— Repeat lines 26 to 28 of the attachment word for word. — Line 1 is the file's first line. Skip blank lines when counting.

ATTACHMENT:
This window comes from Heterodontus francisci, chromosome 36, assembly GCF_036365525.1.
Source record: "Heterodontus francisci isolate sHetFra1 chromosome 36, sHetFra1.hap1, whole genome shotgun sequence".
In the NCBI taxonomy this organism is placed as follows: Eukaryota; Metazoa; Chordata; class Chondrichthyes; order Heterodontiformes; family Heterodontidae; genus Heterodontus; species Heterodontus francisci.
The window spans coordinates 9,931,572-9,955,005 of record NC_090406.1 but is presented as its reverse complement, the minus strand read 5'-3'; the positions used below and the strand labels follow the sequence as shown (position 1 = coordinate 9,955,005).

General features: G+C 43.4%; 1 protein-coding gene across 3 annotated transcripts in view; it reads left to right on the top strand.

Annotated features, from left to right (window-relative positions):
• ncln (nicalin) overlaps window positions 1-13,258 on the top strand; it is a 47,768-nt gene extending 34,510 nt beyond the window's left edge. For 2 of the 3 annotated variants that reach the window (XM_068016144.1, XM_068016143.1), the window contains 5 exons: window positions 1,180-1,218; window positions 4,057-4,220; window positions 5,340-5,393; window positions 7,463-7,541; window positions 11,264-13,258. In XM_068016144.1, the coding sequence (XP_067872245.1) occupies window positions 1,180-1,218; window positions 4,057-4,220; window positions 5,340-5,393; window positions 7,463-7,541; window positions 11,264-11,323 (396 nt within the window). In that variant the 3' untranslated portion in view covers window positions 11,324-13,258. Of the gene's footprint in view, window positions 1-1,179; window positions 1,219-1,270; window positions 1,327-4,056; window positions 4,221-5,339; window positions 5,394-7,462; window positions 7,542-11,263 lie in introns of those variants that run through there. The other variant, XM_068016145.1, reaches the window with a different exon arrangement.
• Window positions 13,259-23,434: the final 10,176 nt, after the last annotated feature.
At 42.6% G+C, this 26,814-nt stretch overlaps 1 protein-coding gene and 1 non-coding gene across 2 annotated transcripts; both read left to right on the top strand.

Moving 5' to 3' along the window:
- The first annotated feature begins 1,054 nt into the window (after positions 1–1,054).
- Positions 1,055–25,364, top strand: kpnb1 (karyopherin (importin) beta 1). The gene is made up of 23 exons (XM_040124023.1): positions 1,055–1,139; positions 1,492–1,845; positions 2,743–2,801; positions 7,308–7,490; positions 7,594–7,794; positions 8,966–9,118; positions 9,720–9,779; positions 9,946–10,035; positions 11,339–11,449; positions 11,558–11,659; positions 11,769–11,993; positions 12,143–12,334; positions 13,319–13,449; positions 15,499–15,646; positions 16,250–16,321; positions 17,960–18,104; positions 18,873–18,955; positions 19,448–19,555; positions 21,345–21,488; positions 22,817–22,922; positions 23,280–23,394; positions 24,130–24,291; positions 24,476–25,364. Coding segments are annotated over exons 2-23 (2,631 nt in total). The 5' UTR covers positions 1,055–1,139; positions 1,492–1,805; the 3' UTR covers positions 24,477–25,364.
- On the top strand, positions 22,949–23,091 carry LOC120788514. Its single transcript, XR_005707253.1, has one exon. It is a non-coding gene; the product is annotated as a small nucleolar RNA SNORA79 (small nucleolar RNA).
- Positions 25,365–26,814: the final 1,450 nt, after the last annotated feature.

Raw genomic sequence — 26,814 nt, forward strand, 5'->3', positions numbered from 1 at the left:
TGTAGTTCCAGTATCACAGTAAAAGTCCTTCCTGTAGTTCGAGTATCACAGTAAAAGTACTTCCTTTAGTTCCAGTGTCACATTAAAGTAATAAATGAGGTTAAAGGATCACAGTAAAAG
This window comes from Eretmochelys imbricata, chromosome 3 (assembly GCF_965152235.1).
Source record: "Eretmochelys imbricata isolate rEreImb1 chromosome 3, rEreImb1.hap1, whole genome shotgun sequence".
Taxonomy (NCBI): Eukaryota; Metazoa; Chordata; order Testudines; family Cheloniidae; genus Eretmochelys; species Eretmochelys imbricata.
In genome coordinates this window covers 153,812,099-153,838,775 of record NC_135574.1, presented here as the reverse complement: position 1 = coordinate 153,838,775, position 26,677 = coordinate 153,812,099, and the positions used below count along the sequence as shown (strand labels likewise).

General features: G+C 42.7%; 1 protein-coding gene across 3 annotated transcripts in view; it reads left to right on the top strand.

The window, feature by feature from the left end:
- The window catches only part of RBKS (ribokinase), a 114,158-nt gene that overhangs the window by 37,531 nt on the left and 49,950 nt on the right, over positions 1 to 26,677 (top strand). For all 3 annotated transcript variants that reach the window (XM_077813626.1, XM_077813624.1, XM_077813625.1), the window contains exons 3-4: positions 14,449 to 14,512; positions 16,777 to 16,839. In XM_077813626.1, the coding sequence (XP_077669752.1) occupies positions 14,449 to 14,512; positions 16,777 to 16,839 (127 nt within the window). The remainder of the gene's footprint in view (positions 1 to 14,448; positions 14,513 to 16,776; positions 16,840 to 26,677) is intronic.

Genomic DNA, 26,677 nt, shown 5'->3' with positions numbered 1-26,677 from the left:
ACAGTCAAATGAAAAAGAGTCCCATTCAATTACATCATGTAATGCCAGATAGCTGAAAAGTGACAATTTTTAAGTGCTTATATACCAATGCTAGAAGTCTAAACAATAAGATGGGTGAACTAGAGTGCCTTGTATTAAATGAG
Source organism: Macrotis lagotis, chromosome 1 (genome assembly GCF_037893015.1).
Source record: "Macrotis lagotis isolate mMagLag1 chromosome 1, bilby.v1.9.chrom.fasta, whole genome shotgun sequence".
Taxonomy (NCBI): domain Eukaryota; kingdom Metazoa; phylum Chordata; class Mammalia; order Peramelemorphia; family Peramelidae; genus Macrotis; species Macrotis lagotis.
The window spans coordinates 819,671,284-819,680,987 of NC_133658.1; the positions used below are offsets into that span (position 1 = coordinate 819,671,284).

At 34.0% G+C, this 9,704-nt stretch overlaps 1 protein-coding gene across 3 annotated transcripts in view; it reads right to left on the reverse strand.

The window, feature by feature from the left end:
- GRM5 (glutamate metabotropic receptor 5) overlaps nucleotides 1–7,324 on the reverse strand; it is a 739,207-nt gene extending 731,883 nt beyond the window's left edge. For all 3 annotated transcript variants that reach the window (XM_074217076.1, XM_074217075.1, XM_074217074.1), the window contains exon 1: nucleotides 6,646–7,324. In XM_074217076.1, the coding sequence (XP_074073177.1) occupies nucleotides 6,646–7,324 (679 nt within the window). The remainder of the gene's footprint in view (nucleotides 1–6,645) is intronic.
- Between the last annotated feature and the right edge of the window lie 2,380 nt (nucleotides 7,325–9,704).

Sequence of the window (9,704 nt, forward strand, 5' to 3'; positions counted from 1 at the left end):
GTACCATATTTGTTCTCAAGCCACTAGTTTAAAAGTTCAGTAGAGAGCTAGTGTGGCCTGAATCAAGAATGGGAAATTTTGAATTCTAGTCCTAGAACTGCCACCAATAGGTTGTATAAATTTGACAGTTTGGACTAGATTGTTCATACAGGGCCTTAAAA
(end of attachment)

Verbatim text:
Source organism: Macrotis lagotis, chromosome 1 (genome assembly GCF_037893015.1).
Source record: "Macrotis lagotis isolate mMagLag1 chromosome 1, bilby.v1.9.chrom.fasta, whole genome shotgun sequence".
Taxonomy (NCBI): domain Eukaryota; kingdom Metazoa; phylum Chordata; class Mammalia; order Peramelemorphia; family Peramelidae; genus Macrotis; species Macrotis lagotis.